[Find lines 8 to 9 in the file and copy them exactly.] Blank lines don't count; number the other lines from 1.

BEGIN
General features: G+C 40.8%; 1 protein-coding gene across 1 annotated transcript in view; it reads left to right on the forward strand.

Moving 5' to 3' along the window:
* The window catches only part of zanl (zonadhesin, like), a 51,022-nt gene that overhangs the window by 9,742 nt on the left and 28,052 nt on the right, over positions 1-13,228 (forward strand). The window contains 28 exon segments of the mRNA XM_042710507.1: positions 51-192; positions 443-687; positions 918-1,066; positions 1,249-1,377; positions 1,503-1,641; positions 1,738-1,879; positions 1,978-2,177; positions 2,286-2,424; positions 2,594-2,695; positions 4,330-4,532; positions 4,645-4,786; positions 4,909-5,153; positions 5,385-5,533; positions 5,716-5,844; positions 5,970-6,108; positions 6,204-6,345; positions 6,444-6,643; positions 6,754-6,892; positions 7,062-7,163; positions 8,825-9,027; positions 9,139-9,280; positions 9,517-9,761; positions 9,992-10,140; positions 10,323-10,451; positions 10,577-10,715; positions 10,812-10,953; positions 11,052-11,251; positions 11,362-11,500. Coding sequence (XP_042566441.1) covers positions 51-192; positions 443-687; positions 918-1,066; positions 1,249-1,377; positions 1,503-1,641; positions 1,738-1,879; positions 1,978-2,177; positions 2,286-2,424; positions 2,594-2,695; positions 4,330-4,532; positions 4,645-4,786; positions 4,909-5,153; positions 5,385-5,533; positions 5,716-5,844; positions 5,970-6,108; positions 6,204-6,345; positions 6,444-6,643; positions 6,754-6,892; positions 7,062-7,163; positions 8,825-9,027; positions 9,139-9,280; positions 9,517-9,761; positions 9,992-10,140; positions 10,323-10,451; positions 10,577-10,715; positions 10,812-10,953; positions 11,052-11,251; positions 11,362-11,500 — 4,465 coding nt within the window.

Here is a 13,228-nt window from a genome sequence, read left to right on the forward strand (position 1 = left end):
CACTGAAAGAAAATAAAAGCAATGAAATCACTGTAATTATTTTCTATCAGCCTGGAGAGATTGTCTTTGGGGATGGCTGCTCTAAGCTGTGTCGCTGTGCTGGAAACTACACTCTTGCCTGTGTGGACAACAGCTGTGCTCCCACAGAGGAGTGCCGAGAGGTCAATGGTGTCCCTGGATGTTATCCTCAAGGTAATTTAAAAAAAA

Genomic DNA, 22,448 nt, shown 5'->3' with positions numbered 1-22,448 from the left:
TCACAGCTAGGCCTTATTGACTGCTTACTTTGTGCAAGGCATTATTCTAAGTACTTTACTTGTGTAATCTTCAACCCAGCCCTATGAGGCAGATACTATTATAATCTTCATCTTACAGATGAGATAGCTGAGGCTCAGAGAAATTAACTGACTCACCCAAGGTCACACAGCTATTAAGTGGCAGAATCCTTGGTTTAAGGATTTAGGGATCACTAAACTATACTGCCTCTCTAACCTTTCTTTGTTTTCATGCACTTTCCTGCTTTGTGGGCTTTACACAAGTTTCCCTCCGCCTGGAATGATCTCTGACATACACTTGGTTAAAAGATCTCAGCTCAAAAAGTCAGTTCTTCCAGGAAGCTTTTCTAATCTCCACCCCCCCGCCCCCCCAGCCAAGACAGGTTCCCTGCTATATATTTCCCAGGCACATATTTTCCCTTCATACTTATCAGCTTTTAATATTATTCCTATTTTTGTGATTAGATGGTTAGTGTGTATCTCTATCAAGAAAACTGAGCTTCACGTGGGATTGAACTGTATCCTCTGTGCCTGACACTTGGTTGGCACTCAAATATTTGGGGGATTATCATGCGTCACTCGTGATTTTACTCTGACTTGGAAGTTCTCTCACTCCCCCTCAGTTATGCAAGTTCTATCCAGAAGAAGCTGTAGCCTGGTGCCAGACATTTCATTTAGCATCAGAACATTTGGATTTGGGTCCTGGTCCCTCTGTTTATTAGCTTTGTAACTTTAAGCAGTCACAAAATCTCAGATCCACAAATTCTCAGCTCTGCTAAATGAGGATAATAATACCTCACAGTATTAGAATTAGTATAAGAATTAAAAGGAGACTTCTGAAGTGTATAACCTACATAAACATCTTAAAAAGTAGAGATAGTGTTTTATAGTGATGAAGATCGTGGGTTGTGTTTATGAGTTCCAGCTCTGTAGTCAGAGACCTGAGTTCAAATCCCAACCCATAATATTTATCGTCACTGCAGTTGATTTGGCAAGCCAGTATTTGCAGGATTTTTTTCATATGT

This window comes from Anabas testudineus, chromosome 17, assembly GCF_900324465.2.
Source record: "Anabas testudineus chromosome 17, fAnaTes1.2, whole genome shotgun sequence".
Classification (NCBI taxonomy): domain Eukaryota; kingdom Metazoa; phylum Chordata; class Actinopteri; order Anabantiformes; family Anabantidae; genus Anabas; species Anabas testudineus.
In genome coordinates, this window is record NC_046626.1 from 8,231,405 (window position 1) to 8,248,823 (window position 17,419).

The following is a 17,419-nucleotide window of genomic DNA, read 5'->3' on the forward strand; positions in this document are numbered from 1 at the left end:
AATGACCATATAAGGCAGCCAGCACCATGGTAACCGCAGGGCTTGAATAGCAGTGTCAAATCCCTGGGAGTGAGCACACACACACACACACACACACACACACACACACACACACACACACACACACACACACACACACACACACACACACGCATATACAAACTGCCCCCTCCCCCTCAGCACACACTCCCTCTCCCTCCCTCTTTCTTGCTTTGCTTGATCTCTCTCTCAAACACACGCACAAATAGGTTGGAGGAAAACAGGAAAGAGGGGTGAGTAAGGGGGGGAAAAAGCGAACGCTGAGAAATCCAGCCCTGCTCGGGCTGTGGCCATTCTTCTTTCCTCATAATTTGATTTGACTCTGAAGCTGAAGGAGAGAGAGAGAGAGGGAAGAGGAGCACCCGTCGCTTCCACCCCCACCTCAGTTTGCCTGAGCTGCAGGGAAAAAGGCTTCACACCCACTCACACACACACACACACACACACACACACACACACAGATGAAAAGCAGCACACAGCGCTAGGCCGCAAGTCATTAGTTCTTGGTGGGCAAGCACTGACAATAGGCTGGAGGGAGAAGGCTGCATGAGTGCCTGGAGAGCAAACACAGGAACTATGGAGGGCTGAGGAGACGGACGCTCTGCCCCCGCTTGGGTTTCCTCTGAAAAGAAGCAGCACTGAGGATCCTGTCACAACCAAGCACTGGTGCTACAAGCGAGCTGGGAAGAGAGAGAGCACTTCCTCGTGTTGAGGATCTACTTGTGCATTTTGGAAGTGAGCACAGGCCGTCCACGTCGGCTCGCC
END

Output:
This window comes from Anabas testudineus, chromosome 17, assembly GCF_900324465.2.
Source record: "Anabas testudineus chromosome 17, fAnaTes1.2, whole genome shotgun sequence".